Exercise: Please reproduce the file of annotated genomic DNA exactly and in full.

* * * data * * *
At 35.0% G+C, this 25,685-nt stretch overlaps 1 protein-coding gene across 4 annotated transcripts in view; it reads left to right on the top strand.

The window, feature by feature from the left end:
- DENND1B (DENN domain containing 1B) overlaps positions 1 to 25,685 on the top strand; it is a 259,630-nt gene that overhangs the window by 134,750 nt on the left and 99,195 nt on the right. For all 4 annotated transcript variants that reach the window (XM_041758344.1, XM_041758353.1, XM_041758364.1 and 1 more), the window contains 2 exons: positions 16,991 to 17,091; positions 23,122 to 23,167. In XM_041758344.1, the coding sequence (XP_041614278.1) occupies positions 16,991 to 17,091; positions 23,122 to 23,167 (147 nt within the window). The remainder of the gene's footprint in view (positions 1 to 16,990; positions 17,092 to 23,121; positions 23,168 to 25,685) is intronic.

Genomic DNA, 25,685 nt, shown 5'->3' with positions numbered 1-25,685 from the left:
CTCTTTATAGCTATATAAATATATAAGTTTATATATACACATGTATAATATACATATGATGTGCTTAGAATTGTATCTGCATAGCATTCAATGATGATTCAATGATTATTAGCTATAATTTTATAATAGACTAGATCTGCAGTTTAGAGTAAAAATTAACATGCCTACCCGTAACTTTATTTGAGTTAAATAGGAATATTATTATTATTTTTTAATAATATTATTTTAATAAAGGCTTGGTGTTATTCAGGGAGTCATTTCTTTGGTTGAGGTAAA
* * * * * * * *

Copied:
At 35.0% G+C, this 25,685-nt stretch overlaps 1 protein-coding gene across 4 annotated transcripts in view; it reads left to right on the top strand.

The window, feature by feature from the left end:
- DENND1B (DENN domain containing 1B) overlaps positions 1 to 25,685 on the top strand; it is a 259,630-nt gene that overhangs the window by 134,750 nt on the left and 99,195 nt on the right. For all 4 annotated transcript variants that reach the window (XM_041758344.1, XM_041758353.1, XM_041758364.1 and 1 more), the window contains 2 exons: positions 16,991 to 17,091; positions 23,122 to 23,167. In XM_041758344.1, the coding sequence (XP_041614278.1) occupies positions 16,991 to 17,091; positions 23,122 to 23,167 (147 nt within the window). The remainder of the gene's footprint in view (positions 1 to 16,990; positions 17,092 to 23,121; positions 23,168 to 25,685) is intronic.

Genomic DNA, 25,685 nt, shown 5'->3' with positions numbered 1-25,685 from the left:
CTCTTTATAGCTATATAAATATATAAGTTTATATATACACATGTATAATATACATATGATGTGCTTAGAATTGTATCTGCATAGCATTCAATGATGATTCAATGATTATTAGCTATAATTTTATAATAGACTAGATCTGCAGTTTAGAGTAAAAATTAACATGCCTACCCGTAACTTTATTTGAGTTAAATAGGAATATTATTATTATTTTTTAATAATATTATTTTAATAAAGGCTTGGTGTTATTCAGGGAGTCATTTCTTTGGTTGAGGTAAA